As if often the case with next-generation consoles, Microsoft irked some gamers when it declared that the Xbox One won't be able to run old Xbox 360 games. But what about its compatibility with the Xbox 360 in its entirety?
Now that's a console of a different color. Speaking in an interview for the Reddit Games YouTube channel, Xbox Live director of programming Larry Hryb (better known by his online moniker Major Nelson) said that the Xbox One's compatibility with the Xbox 360 was one of his "first questions" when he heard about the console's HDMI plug-in features, noting that gamers would "absolutely" be able to attach the two consoles.
The Xbox One's HDMI functionality was originally touted by Microsoft as a way for next-generation console owners to turn the device into an entertainment hub — absorbing, say, a cable or set-top box into the rest of Microsoft's gaming and TV-friendly ecosystem. But Major Nelson suggested that, for the hacker-friendly gaming crowd (meaning most gamers), the Xbox One's HDMI port can also be used to add everything from an Xbox 360 to a Windows 8 PC.
So the Xbox One still won't support Xbox 360 games. But at least the console will be backwards compatible with the Xbox 360 in its entirety? Maybe this is what Don Mattrick meant to say when he called Microsoft's current-generation console the hardware for anyone who doesn’t want to put up with mandatory online checks every 24 hours.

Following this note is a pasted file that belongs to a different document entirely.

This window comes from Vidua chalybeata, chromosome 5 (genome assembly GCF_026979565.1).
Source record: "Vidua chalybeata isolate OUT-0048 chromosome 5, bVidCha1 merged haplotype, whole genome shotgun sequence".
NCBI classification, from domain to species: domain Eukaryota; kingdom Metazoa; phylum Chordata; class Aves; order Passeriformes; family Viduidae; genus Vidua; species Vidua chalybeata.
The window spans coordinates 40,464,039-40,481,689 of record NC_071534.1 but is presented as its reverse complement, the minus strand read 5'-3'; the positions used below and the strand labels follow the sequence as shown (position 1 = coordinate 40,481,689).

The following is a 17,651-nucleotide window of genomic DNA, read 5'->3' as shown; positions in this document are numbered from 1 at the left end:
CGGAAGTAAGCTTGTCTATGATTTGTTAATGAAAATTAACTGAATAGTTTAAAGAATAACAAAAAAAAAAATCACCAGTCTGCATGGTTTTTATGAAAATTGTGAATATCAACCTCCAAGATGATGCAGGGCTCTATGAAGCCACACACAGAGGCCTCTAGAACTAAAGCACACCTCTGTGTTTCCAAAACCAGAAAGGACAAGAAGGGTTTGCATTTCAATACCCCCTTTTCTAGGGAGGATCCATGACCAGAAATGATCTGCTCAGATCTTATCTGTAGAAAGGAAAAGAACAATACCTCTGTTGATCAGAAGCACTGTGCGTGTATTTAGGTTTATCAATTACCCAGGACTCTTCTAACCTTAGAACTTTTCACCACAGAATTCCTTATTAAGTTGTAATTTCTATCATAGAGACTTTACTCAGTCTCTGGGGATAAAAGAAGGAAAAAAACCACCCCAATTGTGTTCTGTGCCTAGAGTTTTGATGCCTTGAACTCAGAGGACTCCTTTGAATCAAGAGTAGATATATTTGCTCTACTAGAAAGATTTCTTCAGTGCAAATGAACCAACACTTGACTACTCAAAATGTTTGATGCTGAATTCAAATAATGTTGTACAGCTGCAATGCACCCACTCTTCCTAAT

Among other things, Microsoft raised the hackles of gamers ever since it first debuted the Xbox One for the company's unresponsiveness on the question of backwards compatibility with previous console generations. Xbox fans have invested nearly a decade into their current-generation systems, after all, and it's hard to throw that all away overnight for a vague an untested next-generation platform.
Other than a quick comment which amounts to no, the Xbox One will not support Xbox 360 games, Microsoft hasn't sounded all too invested in the issue. Microsoft executive and Xbox One chief Don Mattrick even called his company's Xbox 360 console a low-tech alternative to the Xbox One "for people who aren't able to get some form of connectivity" to suit the new console's controversial online requirements.
Like Mattrick, Nelson was pressed on the question of why his company chose to stand behind this kind of exceedingly unpopular DRM — a choice that gave Sony a populist edge throughout this year's E3. And like Mattrick, Nelson emphasized that there is an "upside [to] being connected," though gamers may not be able to appreciate all of these prospective benefits quite yet.
What exactly all those benefits are, however, remains to be seen.
Yannick LeJacq is a contributing writer for NBC News who has also covered technology and games for Kill Screen, The Wall Street Journal and The Atlantic. You can follow him on Twitter at @YannickLeJacq and reach him by email at: email@example.com.